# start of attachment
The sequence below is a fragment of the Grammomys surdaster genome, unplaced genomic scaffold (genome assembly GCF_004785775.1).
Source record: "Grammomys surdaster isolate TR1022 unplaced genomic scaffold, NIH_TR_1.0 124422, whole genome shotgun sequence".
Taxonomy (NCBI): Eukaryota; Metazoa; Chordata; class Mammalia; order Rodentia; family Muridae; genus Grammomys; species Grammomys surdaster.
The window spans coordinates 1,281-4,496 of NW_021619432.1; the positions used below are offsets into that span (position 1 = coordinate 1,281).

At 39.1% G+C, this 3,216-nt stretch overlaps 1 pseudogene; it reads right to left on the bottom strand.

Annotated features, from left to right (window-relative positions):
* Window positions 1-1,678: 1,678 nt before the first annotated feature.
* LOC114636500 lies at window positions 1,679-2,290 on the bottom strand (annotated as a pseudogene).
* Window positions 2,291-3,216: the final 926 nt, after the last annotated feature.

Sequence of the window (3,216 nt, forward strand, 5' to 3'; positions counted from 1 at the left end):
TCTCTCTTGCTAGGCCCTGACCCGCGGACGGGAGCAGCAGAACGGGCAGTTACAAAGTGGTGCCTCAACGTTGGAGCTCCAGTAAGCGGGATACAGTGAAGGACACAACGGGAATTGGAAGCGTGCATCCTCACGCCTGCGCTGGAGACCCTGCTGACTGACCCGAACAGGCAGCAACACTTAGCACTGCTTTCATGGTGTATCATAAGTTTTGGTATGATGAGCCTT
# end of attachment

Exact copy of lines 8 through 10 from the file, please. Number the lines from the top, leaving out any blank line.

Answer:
* LOC114636500 lies at window positions 1,679-2,290 on the bottom strand (annotated as a pseudogene).
* Window positions 2,291-3,216: the final 926 nt, after the last annotated feature.

Sequence of the window (3,216 nt, forward strand, 5' to 3'; positions counted from 1 at the left end):